After Detroit’s 23-13 loss at Cincinnati, here are three (mostly) indisputable facts I feel relatively sure about:
Quarterback Matthew Stafford has shown us how tough he is by making his next two starts after separating his left shoulder Nov. 22. But whether there is a risk of further injury, I don’t see the benefit in allowing him to continue playing when it’s clear his performance has been impacted. In losses to Green Bay and the Bengals, Stafford has completed only 31 of 69 passes (44.9 percent) for 356 yards. He’s thrown two touchdown passes and six interceptions. Before the injury, he was completing 56.3 percent of his passes with a 10-12 touchdown-interception ratio. There is always a long-term value to playing time for a rookie, but the benefit is limited if an injury hampers effectiveness.
The Lions got after Cincinnati quarterback Carson Palmer more than I thought they would, intercepting him twice and notching a pair of sacks. Palmer’s 65.3 passer rating was by far the worst mark of a Lions opponent all season. And although Cedric Benson had 111 rushing yards, it’s important to note it took him 36 carries to get there. I still think Detroit has a long way to go on defense. But for one day, at least, the Lions held their own.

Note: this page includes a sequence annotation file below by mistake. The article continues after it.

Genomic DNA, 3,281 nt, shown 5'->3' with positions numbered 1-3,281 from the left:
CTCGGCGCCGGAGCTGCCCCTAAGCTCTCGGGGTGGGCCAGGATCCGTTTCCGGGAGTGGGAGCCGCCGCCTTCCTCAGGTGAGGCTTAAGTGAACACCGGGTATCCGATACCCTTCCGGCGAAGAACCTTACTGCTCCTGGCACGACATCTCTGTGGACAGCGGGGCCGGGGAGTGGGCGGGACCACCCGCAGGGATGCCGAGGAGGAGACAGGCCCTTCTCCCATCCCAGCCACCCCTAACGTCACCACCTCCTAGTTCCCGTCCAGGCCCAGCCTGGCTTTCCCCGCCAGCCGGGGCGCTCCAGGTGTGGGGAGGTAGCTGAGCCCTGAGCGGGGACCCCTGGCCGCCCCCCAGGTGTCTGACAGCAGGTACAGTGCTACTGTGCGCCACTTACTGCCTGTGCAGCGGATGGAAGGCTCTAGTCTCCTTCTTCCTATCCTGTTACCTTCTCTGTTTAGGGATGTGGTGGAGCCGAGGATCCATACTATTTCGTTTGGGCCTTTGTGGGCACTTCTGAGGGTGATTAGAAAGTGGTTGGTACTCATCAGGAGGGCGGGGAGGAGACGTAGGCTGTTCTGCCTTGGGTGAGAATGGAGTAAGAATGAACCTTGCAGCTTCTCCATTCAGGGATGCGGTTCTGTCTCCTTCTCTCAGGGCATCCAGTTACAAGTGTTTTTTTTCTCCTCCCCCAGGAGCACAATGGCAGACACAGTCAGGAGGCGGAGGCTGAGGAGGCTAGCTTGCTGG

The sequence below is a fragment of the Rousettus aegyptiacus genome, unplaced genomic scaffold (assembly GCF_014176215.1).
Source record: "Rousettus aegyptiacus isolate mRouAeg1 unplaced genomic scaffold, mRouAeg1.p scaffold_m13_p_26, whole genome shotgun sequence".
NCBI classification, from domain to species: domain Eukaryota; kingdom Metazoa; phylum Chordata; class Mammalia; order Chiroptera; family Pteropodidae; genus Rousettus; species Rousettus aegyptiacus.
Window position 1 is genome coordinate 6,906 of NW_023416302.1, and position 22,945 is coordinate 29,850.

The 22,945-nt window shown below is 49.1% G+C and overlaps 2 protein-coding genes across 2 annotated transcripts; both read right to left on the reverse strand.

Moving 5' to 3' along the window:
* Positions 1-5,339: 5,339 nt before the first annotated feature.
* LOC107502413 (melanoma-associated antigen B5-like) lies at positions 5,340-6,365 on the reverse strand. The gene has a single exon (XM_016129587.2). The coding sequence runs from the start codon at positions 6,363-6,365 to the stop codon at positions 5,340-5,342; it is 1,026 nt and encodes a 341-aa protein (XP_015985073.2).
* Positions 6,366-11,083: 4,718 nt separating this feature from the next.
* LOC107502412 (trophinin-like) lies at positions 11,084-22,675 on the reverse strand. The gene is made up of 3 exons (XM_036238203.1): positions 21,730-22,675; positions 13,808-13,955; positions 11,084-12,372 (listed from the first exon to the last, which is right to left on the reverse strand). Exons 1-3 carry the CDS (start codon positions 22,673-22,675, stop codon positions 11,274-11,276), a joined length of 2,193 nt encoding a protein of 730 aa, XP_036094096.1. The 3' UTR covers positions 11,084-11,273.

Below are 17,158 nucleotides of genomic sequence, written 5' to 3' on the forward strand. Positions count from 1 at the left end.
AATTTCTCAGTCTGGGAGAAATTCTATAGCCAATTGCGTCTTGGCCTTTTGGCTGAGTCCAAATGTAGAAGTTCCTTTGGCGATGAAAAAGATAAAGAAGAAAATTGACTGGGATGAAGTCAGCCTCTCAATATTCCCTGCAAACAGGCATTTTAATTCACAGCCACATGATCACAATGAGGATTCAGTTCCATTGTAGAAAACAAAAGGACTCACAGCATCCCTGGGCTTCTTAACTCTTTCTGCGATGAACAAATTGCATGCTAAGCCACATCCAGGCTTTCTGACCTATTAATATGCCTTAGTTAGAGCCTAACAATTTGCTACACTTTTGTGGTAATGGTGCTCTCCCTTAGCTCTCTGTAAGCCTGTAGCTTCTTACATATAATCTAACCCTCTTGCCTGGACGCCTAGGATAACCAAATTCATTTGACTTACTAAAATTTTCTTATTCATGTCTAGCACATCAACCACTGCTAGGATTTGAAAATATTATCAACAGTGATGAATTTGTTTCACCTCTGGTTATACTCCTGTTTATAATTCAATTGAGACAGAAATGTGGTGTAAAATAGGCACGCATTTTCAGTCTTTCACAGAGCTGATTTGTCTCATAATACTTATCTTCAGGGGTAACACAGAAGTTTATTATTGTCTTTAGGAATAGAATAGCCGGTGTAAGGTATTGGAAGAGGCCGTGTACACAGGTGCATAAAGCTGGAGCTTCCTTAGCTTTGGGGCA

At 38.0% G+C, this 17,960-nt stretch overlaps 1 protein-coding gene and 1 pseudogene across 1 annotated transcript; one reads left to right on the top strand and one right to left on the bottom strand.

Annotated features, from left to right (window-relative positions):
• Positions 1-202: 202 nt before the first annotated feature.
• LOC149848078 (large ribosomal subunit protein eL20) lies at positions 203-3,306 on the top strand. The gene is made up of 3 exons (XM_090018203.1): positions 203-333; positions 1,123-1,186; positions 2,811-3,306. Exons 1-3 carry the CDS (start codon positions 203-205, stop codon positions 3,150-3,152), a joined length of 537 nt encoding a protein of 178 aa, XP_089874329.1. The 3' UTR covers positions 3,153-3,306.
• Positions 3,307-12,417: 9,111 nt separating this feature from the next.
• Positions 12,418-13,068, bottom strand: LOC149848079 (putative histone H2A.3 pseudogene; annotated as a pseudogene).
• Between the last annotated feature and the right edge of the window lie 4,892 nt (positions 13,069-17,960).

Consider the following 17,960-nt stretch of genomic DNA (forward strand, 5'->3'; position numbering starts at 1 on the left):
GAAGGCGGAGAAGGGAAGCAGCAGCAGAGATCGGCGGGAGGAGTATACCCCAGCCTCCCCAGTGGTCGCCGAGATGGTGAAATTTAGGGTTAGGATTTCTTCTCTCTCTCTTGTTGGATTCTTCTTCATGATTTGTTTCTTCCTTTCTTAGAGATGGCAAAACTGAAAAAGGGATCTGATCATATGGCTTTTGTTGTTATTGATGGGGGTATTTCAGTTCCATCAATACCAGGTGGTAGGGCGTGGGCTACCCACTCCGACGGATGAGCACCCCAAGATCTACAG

I know this is the time of year when Lions fans expect their team to throw its hands up and starting playing youngsters to see if they can help next season. Here’s a novel idea: The Lions should play whomever can be most effective at this instant. Instead of continuing to feed a culture of losing, how about making every effort to win? A strong finish to this season, meaningless as it might be in the standings, would foster more momentum for 2010 than some kind of in-season evaluation for younger and/or practice squad players. Just a thought.
And here is one question I’m still asking:
How many Lions fans watched Saturday night’s Big 12 championship game and drooled over the prospect of adding Nebraska defensive tackle Ndamukong Suh? With the Lions cruising toward a top-5 selection in the 2010 draft, it was hard not to think of the possibilities. If anything, Suh’s performance means he might not get past the or third pick. You never know how a college player will transition to the pro level, but it certainly looks like Suh would give the Lions elite-level disruption in the interior. Detroit hasn’t had that kind of play since … well, let’s not go there.